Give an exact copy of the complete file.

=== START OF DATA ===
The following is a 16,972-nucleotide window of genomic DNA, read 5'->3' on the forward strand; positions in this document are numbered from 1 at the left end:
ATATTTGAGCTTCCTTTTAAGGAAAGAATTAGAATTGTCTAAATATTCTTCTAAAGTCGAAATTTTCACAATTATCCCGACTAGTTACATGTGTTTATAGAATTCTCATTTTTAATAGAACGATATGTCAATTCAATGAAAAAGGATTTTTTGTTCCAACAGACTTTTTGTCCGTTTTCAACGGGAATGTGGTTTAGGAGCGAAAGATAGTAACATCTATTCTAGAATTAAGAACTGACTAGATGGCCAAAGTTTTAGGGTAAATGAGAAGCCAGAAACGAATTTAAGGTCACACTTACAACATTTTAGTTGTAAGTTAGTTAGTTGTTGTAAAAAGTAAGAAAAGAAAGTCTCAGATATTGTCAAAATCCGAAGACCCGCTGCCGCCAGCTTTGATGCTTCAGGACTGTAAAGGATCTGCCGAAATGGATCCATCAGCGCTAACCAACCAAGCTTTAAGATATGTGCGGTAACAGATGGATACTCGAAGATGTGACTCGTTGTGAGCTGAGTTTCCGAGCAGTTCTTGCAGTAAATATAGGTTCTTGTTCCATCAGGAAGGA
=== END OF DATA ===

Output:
The following is a 16,972-nucleotide window of genomic DNA, read 5'->3' on the forward strand; positions in this document are numbered from 1 at the left end:
ATATTTGAGCTTCCTTTTAAGGAAAGAATTAGAATTGTCTAAATATTCTTCTAAAGTCGAAATTTTCACAATTATCCCGACTAGTTACATGTGTTTATAGAATTCTCATTTTTAATAGAACGATATGTCAATTCAATGAAAAAGGATTTTTTGTTCCAACAGACTTTTTGTCCGTTTTCAACGGGAATGTGGTTTAGGAGCGAAAGATAGTAACATCTATTCTAGAATTAAGAACTGACTAGATGGCCAAAGTTTTAGGGTAAATGAGAAGCCAGAAACGAATTTAAGGTCACACTTACAACATTTTAGTTGTAAGTTAGTTAGTTGTTGTAAAAAGTAAGAAAAGAAAGTCTCAGATATTGTCAAAATCCGAAGACCCGCTGCCGCCAGCTTTGATGCTTCAGGACTGTAAAGGATCTGCCGAAATGGATCCATCAGCGCTAACCAACCAAGCTTTAAGATATGTGCGGTAACAGATGGATACTCGAAGATGTGACTCGTTGTGAGCTGAGTTTCCGAGCAGTTCTTGCAGTAAATATAGGTTCTTGTTCCATCAGGAAGGA